Earlier this year, Thomas Otto, who blogs at Hogglestock and is part of The Readers podcasting duo, said that he was rereading all of Willa Cather’s twelve novels, at the rate of one per month. Cather is a favorite of mine, but it had been years since I really dug into her work, and I still haven’t explored much of it. I wanted to join in, though without the goal of reading quite one per month. Still, I’d like to go through her novels in chronological order, rereading the ones I’ve read — like O Pioneers!, My Ántonia, Death Comes for the Archbishop — and finally reading the ones I’ve been long meaning to, like The Professor’s House (see my post on the set here). Her debut novel, which is quite short and often listed among the great novellas, is Alexander’s Bridge. I’d never read it, and since it’s so short it made dipping my toes back into Cather unintimidating.
Though this is her earliest published long work, Cather had been writing poems and stories for a couple of decades. Perhaps because of this, the skills of a seasoned author are on display in even this debut. The novel is an observant eye’s character study, a psychologically acute exploration of dreams and desire and, that most haunting of themes, the unstoppable passage of time.
The central character, the Alexander of the title, is Bartley Alexander, a world-famous bridge engineer from Boston. As a young man, Alexander was ambitious. He knew he was capable of great things and maybe of even being recognized as being great. He was admired for his drive, and, indeed, it all has paid off. He is now at the prime of his career, the preeminent bridge engineer. When the story opens, Alexander is in charge of a major bridge in Canada, one that will be the largest of its type. And though his dreams seem to have come to fruition, Alexander is not a happy man.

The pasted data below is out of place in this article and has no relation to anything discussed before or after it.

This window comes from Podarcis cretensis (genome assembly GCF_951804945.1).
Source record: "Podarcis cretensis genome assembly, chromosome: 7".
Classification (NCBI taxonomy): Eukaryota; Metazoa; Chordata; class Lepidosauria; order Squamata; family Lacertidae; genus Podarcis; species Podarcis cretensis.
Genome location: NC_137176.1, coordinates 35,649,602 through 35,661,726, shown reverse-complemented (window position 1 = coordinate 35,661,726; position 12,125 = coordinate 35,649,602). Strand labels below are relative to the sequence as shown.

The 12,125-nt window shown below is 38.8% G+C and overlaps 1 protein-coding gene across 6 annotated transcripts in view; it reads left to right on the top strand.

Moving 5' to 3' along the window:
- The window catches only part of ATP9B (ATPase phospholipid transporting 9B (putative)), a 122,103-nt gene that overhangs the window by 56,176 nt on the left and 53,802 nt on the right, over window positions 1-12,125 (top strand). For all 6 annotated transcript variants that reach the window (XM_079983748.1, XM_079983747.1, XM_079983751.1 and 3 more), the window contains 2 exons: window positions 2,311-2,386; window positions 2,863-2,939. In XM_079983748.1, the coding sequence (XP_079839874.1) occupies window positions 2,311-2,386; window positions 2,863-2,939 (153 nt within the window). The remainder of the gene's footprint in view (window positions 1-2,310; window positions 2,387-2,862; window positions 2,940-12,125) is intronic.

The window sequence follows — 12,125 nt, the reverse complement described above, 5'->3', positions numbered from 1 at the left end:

He had expected that success would bring him freedom and power; but it had brought only power that was in itself another kind of restraint.
Cather herself, while at the beginning of her novel-writing career that was to make her world famous, still had a lot of experience under her belt by the time she published Alexander’s Bridge. She was nearly forty and had worked for a decade in Pittsburgh and for several years in New York City as an editor. Alexander himself is about the same age in Alexander’s Bridge, a time when one can look back and see what one has done and realize that time moves quickly. In the process of setting yourself up for success, you might have set up a life you don’t want to live:
After all, life doesn’t offer a man much. You work like the devil and think you’re getting on, and suddenly you discover that you’ve only been getting yourself tied up. A million details drink you dry.
Your life keeps going for things you don’t want, and all the while you are being built alive into a social structure you don’t care a rap about. I sometimes wonder what sort of chap I’d have been if I hadn’t been this sort; I want to go and live out his potentialities, too.
If ever I write about a midlife crisis, I hope I’m as eloquent! Indeed, that’s what really sets this book apart. You can probably guess the basic plot line. Alexander is “happily” married and his wife lives in Boston, but he has a mistress in London whom he knew before his successful days. He respects his wife and wants to break off his affair, but it’s like letting more of his old self go. The strength is in how well Cather presents it all.
I loved it and am excited to move on to Cather’s next novel, one I first read in the fall of 2000 and about which I remember little, her 1913 novel O Pioneers!
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